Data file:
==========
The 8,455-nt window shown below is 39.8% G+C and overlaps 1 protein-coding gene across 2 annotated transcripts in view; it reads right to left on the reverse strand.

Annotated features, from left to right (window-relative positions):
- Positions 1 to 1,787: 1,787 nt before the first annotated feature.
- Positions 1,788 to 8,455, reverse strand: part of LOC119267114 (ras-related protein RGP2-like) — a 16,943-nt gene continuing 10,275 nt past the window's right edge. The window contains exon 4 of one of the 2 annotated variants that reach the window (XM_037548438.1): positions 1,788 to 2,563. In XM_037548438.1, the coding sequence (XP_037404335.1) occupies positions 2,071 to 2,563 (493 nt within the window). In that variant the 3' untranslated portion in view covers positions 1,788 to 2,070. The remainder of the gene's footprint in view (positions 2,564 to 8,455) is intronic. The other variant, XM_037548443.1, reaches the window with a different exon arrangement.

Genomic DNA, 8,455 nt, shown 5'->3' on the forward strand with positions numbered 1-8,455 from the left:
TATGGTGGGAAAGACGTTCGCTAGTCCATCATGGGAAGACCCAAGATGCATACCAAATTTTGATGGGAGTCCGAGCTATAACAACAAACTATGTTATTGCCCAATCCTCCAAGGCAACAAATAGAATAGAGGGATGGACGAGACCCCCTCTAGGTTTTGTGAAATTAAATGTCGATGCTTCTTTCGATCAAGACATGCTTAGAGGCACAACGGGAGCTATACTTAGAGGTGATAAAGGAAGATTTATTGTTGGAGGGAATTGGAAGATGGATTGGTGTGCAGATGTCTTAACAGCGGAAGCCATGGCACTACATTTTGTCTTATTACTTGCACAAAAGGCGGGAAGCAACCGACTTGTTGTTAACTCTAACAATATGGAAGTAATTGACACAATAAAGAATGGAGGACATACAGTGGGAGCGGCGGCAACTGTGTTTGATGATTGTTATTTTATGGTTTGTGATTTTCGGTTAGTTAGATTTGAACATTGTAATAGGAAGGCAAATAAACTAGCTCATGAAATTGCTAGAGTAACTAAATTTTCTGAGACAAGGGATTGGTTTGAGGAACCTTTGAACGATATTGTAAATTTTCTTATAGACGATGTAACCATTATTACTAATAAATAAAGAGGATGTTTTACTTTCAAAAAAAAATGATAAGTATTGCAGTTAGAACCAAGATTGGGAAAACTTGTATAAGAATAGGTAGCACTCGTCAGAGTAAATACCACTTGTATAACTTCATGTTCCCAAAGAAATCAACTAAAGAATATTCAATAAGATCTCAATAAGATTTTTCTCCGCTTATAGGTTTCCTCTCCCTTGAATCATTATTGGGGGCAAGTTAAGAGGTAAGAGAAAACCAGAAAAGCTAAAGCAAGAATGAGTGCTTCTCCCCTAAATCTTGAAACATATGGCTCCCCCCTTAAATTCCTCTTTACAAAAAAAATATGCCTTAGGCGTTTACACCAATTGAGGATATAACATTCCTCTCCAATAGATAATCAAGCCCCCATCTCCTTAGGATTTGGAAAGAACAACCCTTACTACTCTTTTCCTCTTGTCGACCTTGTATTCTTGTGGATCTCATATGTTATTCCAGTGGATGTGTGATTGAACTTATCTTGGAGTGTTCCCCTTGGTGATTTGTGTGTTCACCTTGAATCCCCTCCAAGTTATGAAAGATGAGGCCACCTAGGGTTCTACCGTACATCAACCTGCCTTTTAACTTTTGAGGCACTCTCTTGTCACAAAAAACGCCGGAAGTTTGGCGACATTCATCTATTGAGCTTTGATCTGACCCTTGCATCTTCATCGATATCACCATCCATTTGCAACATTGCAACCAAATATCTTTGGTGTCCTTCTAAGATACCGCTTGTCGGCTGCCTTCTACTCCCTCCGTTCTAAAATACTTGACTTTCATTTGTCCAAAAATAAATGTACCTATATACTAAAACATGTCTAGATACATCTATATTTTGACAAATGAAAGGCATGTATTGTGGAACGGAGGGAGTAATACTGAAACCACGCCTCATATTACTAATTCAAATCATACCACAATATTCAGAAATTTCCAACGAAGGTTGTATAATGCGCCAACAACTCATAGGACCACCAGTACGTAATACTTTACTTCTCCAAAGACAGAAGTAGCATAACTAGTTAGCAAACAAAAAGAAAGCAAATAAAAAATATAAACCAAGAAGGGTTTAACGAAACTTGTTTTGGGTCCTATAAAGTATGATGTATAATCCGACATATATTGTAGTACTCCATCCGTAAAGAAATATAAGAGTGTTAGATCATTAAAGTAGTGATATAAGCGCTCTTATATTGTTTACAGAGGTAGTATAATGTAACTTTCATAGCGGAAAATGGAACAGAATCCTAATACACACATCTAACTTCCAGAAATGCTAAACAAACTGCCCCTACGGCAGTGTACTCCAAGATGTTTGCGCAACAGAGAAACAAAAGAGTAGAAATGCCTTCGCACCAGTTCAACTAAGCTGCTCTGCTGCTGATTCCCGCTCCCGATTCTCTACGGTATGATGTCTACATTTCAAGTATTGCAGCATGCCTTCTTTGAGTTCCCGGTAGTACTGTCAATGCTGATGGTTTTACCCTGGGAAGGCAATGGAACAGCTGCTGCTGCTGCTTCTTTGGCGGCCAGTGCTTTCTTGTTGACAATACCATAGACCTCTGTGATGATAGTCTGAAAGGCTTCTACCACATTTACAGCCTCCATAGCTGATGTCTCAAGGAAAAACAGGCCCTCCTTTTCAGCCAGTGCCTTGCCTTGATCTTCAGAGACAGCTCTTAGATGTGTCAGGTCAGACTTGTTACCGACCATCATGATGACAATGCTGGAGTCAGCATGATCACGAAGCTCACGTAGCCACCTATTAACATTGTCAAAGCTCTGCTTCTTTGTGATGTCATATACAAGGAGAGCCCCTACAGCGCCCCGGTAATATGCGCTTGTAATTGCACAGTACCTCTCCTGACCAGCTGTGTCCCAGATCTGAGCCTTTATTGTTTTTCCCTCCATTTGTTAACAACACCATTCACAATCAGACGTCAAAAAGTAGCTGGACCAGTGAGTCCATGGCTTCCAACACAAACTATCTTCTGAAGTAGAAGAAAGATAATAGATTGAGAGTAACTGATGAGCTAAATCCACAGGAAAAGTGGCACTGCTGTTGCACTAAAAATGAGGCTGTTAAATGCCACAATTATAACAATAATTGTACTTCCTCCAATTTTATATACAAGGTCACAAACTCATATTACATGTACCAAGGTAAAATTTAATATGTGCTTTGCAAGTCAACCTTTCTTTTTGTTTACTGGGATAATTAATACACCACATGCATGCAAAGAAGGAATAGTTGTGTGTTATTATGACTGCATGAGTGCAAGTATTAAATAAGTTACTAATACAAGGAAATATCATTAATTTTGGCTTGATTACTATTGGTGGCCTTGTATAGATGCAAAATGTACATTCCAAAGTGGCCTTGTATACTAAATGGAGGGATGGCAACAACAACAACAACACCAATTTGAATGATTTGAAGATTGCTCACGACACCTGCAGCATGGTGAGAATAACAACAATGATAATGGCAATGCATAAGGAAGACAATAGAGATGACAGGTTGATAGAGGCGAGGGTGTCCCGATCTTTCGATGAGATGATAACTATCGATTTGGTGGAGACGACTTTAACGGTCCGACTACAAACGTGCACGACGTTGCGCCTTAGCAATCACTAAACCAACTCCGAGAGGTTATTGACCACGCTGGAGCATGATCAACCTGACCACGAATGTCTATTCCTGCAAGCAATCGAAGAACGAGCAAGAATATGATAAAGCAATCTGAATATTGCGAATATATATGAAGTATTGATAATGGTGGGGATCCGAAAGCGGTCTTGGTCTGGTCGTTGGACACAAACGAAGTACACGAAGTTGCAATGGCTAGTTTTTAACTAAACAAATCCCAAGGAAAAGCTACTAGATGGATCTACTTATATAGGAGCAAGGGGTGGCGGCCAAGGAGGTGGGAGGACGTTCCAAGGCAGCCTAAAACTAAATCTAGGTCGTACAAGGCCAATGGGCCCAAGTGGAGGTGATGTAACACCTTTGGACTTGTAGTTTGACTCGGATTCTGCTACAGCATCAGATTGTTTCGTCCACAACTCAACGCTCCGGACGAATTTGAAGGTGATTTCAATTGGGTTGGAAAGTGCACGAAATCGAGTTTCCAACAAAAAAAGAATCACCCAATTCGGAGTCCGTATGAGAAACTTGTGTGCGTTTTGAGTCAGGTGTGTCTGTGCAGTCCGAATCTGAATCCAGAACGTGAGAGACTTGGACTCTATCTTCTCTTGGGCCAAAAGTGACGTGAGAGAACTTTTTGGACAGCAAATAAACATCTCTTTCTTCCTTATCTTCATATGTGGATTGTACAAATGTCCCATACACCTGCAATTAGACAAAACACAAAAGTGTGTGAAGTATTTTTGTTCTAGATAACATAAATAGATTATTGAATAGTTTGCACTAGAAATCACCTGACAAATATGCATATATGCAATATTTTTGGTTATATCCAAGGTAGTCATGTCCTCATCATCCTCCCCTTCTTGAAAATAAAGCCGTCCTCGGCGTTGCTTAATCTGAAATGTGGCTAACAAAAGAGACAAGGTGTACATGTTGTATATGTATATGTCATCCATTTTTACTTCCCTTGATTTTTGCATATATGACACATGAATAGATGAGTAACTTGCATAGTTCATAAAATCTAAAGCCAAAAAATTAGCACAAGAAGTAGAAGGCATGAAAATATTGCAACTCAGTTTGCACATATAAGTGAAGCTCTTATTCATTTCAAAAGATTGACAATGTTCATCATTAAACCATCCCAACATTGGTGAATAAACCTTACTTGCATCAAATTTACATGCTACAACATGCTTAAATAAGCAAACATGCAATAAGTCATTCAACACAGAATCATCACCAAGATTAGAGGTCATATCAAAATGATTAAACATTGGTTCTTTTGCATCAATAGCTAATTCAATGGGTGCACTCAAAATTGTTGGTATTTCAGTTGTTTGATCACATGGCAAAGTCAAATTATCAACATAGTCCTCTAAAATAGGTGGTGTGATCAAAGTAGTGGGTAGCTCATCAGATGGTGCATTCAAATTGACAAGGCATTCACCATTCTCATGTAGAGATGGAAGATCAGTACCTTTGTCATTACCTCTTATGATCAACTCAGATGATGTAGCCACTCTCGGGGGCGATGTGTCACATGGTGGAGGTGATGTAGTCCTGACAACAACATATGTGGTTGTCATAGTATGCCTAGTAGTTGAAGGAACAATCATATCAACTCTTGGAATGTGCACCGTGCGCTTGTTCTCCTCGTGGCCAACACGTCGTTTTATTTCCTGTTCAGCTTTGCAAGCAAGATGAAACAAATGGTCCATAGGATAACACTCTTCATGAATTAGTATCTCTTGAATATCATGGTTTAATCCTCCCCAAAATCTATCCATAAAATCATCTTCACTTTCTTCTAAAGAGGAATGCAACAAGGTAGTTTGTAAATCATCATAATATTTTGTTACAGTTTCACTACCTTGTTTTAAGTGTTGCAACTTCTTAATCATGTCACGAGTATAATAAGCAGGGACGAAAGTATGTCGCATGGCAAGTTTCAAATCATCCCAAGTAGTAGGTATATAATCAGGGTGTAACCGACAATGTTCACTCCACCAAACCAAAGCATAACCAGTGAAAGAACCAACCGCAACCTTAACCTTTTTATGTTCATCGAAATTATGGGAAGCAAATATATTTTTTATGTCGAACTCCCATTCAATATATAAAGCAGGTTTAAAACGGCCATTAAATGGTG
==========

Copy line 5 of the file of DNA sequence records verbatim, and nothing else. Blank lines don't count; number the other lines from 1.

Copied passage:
Genomic DNA, 8,455 nt, shown 5'->3' on the forward strand with positions numbered 1-8,455 from the left: